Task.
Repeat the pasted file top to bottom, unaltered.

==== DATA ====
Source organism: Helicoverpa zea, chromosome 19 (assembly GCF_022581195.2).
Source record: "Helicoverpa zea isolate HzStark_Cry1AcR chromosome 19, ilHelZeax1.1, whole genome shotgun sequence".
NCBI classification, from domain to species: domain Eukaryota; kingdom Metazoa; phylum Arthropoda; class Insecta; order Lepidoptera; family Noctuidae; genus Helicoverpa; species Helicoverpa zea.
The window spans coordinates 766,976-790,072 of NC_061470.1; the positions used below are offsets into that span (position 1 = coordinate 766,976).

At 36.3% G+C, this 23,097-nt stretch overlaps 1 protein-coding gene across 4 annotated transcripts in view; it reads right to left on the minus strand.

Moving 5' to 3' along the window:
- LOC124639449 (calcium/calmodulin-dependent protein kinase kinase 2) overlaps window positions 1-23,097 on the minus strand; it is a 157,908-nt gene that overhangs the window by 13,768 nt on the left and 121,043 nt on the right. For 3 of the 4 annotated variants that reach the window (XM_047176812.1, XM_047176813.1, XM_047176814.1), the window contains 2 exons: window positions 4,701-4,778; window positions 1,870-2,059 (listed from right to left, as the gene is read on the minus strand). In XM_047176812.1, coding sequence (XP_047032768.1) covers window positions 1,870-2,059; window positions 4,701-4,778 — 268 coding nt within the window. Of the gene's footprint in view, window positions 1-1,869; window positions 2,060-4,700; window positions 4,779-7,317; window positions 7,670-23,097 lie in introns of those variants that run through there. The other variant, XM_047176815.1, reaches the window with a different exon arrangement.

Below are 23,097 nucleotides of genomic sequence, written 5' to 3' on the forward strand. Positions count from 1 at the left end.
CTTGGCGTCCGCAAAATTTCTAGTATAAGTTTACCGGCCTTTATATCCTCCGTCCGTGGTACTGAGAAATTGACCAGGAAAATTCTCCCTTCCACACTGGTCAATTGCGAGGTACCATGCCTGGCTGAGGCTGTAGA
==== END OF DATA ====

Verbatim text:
Source organism: Helicoverpa zea, chromosome 19 (assembly GCF_022581195.2).
Source record: "Helicoverpa zea isolate HzStark_Cry1AcR chromosome 19, ilHelZeax1.1, whole genome shotgun sequence".
NCBI classification, from domain to species: domain Eukaryota; kingdom Metazoa; phylum Arthropoda; class Insecta; order Lepidoptera; family Noctuidae; genus Helicoverpa; species Helicoverpa zea.
The window spans coordinates 766,976-790,072 of NC_061470.1; the positions used below are offsets into that span (position 1 = coordinate 766,976).

At 36.3% G+C, this 23,097-nt stretch overlaps 1 protein-coding gene across 4 annotated transcripts in view; it reads right to left on the minus strand.

Moving 5' to 3' along the window:
- LOC124639449 (calcium/calmodulin-dependent protein kinase kinase 2) overlaps window positions 1-23,097 on the minus strand; it is a 157,908-nt gene that overhangs the window by 13,768 nt on the left and 121,043 nt on the right. For 3 of the 4 annotated variants that reach the window (XM_047176812.1, XM_047176813.1, XM_047176814.1), the window contains 2 exons: window positions 4,701-4,778; window positions 1,870-2,059 (listed from right to left, as the gene is read on the minus strand). In XM_047176812.1, coding sequence (XP_047032768.1) covers window positions 1,870-2,059; window positions 4,701-4,778 — 268 coding nt within the window. Of the gene's footprint in view, window positions 1-1,869; window positions 2,060-4,700; window positions 4,779-7,317; window positions 7,670-23,097 lie in introns of those variants that run through there. The other variant, XM_047176815.1, reaches the window with a different exon arrangement.

Below are 23,097 nucleotides of genomic sequence, written 5' to 3' on the forward strand. Positions count from 1 at the left end.
CTTGGCGTCCGCAAAATTTCTAGTATAAGTTTACCGGCCTTTATATCCTCCGTCCGTGGTACTGAGAAATTGACCAGGAAAATTCTCCCTTCCACACTGGTCAATTGCGAGGTACCATGCCTGGCTGAGGCTGTAGA